By on March 1, 2011

“The consumer is back to the showrooms,” said Brian Johnson, an analyst with Barclays Capital to the Los Angeles Times. No kidding. The consumer is back with a vengeance. February new cars sales were up  27 percent on the year. The world’s two biggest automakers report sales increases we thought only possible in China.

GM reports that February sale rose 45.8 percent compared with a year earlier to 207,028 vehicles.

General Motors total sales in the United States rose 49 percent to 207,028 units in February. The number was actually dragged down by fleet sales. Retail sales rose 70 percent – the highest year-over-year gain in the company’s history. Fleet sales for GM’s four brands were 43,900 for the month, a 2-percent increase for the month, with sales to rental fleets down 5 percent.

A similar, but not as pronounced picture at Ford. Retail sales increased 23 percent. Ford hasn’t broken out fleet sales yet, but they appear to be similarly tepid. Ford’s total February sales, including sales to fleet customers, were 156,626, up 14 percent.

Chrysler’s sales increased a sedate 13 percent. Fleet sales are not available yet, but it is a fair assumption that they are likewise down.  “Our retail sales were up substantially in February, proof positive that the 16 all-new or significantly-refreshed models we launched during 2010 are resonating with consumers,” said Fred Diaz, President and CEO – Ram Truck Brand and Lead Executive for U.S. Sales.

Toyota surprised delivering sales performance in the same league as GM. Toyota’s U.S.  sales were up 41.8 percent to 141,846 units. Toyota branded cars are up 48.5 percent to 128,032 units. Lexus sales are flat from last February.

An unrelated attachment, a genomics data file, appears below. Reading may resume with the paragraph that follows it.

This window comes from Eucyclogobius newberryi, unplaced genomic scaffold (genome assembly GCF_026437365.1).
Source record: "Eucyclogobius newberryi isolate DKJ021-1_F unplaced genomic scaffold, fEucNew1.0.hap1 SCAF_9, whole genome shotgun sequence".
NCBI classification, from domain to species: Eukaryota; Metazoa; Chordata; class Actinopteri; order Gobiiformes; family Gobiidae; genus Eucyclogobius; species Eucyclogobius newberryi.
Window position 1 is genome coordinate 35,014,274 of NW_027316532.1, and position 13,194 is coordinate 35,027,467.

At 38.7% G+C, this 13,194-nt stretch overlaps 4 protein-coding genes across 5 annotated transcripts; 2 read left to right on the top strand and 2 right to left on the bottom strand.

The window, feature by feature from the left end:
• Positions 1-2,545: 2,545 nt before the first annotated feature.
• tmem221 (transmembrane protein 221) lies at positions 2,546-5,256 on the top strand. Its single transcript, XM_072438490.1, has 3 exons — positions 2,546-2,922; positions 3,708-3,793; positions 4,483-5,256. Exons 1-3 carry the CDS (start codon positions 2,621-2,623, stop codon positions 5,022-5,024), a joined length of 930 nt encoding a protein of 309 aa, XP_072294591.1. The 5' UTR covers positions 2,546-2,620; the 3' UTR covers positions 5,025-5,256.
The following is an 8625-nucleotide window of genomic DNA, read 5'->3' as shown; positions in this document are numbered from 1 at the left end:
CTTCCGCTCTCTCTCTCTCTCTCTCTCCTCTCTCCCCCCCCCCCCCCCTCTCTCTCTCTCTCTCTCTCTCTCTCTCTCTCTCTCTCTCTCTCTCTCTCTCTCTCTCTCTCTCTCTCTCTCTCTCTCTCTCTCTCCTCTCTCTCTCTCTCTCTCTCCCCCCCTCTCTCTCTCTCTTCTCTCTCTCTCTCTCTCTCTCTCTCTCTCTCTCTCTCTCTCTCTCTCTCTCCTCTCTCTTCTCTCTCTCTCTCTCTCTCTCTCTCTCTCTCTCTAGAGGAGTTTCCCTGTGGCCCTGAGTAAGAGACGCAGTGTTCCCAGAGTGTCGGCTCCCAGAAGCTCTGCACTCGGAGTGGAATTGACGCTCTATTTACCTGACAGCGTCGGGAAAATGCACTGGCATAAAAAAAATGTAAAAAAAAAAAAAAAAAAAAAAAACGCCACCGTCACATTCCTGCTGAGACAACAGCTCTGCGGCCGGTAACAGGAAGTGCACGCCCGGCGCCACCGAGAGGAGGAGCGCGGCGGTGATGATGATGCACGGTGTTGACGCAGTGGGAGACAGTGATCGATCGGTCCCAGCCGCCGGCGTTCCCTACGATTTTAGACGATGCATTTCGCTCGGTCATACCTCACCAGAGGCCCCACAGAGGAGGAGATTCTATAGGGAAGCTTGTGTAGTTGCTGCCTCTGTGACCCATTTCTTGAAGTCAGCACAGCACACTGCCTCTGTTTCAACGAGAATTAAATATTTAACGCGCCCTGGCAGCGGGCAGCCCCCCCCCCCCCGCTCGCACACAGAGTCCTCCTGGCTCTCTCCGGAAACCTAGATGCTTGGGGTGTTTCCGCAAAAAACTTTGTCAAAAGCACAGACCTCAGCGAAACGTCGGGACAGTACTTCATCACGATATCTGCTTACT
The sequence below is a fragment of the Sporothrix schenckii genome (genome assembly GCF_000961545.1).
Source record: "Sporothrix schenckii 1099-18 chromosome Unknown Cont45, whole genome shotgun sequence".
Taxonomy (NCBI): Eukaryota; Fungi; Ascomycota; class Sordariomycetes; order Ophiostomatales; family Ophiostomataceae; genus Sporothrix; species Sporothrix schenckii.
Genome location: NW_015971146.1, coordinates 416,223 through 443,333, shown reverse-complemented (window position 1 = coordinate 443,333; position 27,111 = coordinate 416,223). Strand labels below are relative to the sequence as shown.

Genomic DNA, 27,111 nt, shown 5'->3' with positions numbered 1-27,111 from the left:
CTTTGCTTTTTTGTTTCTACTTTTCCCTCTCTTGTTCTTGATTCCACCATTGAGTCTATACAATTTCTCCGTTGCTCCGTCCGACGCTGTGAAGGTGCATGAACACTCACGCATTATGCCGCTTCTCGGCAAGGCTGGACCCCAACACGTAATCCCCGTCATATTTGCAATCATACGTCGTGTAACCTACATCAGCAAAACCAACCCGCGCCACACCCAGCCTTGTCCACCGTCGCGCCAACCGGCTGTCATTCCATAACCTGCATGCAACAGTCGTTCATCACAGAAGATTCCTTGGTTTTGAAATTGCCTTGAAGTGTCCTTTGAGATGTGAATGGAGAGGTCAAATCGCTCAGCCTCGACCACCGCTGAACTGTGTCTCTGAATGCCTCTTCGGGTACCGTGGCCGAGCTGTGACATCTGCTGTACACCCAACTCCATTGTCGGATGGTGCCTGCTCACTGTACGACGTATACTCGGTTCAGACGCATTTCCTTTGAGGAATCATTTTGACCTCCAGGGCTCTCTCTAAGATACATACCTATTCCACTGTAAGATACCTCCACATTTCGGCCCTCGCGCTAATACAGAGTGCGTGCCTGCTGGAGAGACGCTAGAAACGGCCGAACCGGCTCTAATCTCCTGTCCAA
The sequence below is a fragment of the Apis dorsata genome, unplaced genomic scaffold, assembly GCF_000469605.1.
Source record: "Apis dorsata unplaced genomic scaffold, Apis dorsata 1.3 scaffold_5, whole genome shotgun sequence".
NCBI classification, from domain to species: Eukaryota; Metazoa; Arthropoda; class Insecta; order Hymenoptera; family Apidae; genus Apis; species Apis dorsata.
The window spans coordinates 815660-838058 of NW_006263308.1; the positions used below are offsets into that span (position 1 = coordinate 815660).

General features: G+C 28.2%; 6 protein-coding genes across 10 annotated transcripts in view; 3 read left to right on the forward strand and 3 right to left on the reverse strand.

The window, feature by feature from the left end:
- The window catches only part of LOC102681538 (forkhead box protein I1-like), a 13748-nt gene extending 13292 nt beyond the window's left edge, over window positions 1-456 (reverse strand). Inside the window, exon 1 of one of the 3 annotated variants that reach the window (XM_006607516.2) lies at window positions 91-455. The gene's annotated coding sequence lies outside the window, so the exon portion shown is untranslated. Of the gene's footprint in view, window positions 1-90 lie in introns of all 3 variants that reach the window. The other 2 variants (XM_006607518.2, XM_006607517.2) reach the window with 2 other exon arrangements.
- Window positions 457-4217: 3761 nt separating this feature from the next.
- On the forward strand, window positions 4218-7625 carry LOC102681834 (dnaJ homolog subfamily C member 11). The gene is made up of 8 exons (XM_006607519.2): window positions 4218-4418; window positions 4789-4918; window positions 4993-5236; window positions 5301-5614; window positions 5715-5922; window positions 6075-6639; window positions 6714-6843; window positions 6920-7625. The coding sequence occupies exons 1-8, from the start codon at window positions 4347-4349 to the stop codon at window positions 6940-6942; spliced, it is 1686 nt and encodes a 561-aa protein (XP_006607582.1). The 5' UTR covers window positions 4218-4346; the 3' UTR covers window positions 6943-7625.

Analysts had predicted February total car sales to rise 20 percent.

U.S. Car and Light-Truck Sales, Feb. 2011

Complete table

Automaker Feb. 2011 Feb. 2010 Pct. chng. 2 month
2011
2 month
2010
Pct. chng.
BMW Group 19,963 18,013 11% 38,663 33,465 16%
BMW division 16,416 15,100 9% 32,321 28,263 14%
Mini 3,503 2,871 22% 6,254 5,118 22%
Rolls-Royce 44 42 5% 88 84 5%
Chrysler Group LLC 95,102 84,449 13% 165,220 141,592 17%
Chrysler Division 12,628 16,925 –25% 22,333 27,368 –18%
Dodge 33,561 32,975 2% 57,875 52,928 9%
Dodge/Ram 53,855 44,185 22% 91,189 75,170 21%
Jeep 28,619 23,339 23% 51,698 39,054 32%
Ram 20,294 11,210 81% 33,314 22,242 50%
Daimler AG 16,665 15,834 5% 34,301 31,277 10%
Maybach 5 6 –17% 10 12 –17%
Mercedes-Benz 16,176 15,386 5% 33,449 30,545 10%
Smart USA 484 442 10% 842 720 17%
Ford Motor Co. 156,232 142,006 10% 283,213 258,283 10%
Ford division 150,284 123,228 22% 271,459 222,859 22%
Ford/Lincoln/Mercury 156,232 137,365 14% 283,213 249,514 14%
Lincoln 5,948 6,681 –11% 11,506 13,717 –16%
Mercury 7,456 –100% 248 12,938 –98%
Volvo 4,641 –100% 8,769 –100%
General Motors 207,028 141,535 46% 385,925 287,850 34%
Buick 15,807 9,121 73% 29,076 19,182 52%
Cadillac 15,768 9,273 70% 28,349 17,713 60%
Chevrolet 142,919 99,797 43% 268,308 204,896 31%
GMC 32,534 20,242 61% 60,192 41,230 46%
Hummer 296 –100% 561 –100%
Pontiac 84 –100% 473 –100%
Saab 97 –100% 608 –100%
Saturn 2,625 –100% 3,187 –100%
Honda (American) 98,059 80,671 22% 174,328 148,150 18%
Acura 10,796 8,939 21% 18,757 16,071 17%
Honda Division 87,263 71,732 22% 155,571 132,079 18%
Hyundai Group 76,339 58,056 32% 141,342 110,681 28%
Hyundai division 43,533 34,004 28% 80,747 64,507 25%
Kia 32,806 24,052 36% 60,595 46,174 31%
Jaguar Land Rover 3,247 2,793 16% 6,453 5,382 20%
Jaguar 692 761 –9% 1,627 1,392 17%
Land Rover 2,555 2,032 26% 4,826 3,990 21%
Maserati 159 104 53% 273 205 33%
Mazda 19,387 17,054 14% 33,654 32,748 3%
Mitsubishi 6,893 4,019 72% 12,607 8,189 54%
Nissan 92,370 70,189 32% 164,217 132,761 24%
Infiniti 9,144 7,041 30% 16,549 13,752 20%
Nissan Division 83,226 63,148 32% 147,668 119,009 24%
Porsche 2,019 1,531 32% 4,419 3,317 33%
Saab Cars North America 546 –% 1,204 –%
Subaru 21,683 18,098 20% 40,541 33,709 20%
Suzuki 1,643 1,375 20% 4,205 3,415 23%
Toyota 141,846 100,027 42% 257,702 198,823 30%
Lexus 13,814 13,787 0% 26,674 29,304 –9%
Scion 3,944 3,027 30% 7,219 6,062 19%
Toyota division 124,088 83,213 49% 223,809 163,457 37%